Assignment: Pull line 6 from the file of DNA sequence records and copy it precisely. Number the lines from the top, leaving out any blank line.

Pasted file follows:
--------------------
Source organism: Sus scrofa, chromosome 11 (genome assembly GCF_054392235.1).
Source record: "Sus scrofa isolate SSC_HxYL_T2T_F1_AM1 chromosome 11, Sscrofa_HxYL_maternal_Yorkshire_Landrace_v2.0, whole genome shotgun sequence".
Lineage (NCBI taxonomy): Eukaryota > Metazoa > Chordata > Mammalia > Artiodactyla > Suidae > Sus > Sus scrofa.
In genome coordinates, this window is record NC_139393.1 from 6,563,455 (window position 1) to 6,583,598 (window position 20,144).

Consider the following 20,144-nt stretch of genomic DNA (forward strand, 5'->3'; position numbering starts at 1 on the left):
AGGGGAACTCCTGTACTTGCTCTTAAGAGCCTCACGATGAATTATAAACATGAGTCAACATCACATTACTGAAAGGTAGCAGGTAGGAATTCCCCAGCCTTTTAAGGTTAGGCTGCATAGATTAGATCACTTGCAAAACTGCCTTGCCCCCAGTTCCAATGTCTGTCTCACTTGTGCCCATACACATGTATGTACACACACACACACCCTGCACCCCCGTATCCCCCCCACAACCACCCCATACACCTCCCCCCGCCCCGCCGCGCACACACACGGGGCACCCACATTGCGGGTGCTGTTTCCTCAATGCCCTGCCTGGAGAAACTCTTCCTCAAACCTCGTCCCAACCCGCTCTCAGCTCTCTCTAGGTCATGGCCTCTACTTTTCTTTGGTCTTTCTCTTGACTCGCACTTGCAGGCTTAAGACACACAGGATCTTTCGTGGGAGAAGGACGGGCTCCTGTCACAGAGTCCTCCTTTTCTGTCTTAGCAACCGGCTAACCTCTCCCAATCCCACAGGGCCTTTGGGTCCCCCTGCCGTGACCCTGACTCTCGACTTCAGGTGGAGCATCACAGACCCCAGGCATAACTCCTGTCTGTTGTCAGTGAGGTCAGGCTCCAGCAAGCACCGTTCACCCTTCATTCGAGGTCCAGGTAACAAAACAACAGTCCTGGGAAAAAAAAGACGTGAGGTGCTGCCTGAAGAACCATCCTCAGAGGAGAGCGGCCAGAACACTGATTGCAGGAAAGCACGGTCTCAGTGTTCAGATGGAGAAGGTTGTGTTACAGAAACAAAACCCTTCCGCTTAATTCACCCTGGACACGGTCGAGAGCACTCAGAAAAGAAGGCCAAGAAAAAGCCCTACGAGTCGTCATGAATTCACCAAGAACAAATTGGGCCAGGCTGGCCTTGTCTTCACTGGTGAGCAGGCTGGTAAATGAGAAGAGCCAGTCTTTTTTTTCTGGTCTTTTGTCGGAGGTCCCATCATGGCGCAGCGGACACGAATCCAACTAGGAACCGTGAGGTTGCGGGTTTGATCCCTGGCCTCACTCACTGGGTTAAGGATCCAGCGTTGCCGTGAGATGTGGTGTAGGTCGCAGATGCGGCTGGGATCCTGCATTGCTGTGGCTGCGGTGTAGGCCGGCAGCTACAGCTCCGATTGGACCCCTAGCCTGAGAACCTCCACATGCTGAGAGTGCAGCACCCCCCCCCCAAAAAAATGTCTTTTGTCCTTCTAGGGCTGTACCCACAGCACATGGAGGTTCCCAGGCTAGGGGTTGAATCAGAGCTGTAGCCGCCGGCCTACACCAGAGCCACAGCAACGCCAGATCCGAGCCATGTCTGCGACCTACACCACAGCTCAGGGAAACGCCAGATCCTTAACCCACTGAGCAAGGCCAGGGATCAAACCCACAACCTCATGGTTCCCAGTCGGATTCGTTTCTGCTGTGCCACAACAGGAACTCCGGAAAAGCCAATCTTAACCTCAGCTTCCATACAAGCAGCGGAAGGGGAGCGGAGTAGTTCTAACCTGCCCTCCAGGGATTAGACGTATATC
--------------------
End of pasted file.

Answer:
AGGGGAACTCCTGTACTTGCTCTTAAGAGCCTCACGATGAATTATAAACATGAGTCAACATCACATTACTGAAAGGTAGCAGGTAGGAATTCCCCAGCCTTTTAAGGTTAGGCTGCATAGATTAGATCACTTGCAAAACTGCCTTGCCCCCAGTTCCAATGTCTGTCTCACTTGTGCCCATACACATGTATGTACACACACACACACCCTGCACCCCCGTATCCCCCCCACAACCACCCCATACACCTCCCCCCGCCCCGCCGCGCACACACACGGGGCACCCACATTGCGGGTGCTGTTTCCTCAATGCCCTGCCTGGAGAAACTCTTCCTCAAACCTCGTCCCAACCCGCTCTCAGCTCTCTCTAGGTCATGGCCTCTACTTTTCTTTGGTCTTTCTCTTGACTCGCACTTGCAGGCTTAAGACACACAGGATCTTTCGTGGGAGAAGGACGGGCTCCTGTCACAGAGTCCTCCTTTTCTGTCTTAGCAACCGGCTAACCTCTCCCAATCCCACAGGGCCTTTGGGTCCCCCTGCCGTGACCCTGACTCTCGACTTCAGGTGGAGCATCACAGACCCCAGGCATAACTCCTGTCTGTTGTCAGTGAGGTCAGGCTCCAGCAAGCACCGTTCACCCTTCATTCGAGGTCCAGGTAACAAAACAACAGTCCTGGGAAAAAAAAGACGTGAGGTGCTGCCTGAAGAACCATCCTCAGAGGAGAGCGGCCAGAACACTGATTGCAGGAAAGCACGGTCTCAGTGTTCAGATGGAGAAGGTTGTGTTACAGAAACAAAACCCTTCCGCTTAATTCACCCTGGACACGGTCGAGAGCACTCAGAAAAGAAGGCCAAGAAAAAGCCCTACGAGTCGTCATGAATTCACCAAGAACAAATTGGGCCAGGCTGGCCTTGTCTTCACTGGTGAGCAGGCTGGTAAATGAGAAGAGCCAGTCTTTTTTTTCTGGTCTTTTGTCGGAGGTCCCATCATGGCGCAGCGGACACGAATCCAACTAGGAACCGTGAGGTTGCGGGTTTGATCCCTGGCCTCACTCACTGGGTTAAGGATCCAGCGTTGCCGTGAGATGTGGTGTAGGTCGCAGATGCGGCTGGGATCCTGCATTGCTGTGGCTGCGGTGTAGGCCGGCAGCTACAGCTCCGATTGGACCCCTAGCCTGAGAACCTCCACATGCTGAGAGTGCAGCACCCCCCCCCCAAAAAAATGTCTTTTGTCCTTCTAGGGCTGTACCCACAGCACATGGAGGTTCCCAGGCTAGGGGTTGAATCAGAGCTGTAGCCGCCGGCCTACACCAGAGCCACAGCAACGCCAGATCCGAGCCATGTCTGCGACCTACACCACAGCTCAGGGAAACGCCAGATCCTTAACCCACTGAGCAAGGCCAGGGATCAAACCCACAACCTCATGGTTCCCAGTCGGATTCGTTTCTGCTGTGCCACAACAGGAACTCCGGAAAAGCCAATCTTAACCTCAGCTTCCATACAAGCAGCGGAAGGGGAGCGGAGTAGTTCTAACCTGCCCTCCAGGGATTAGACGTATATC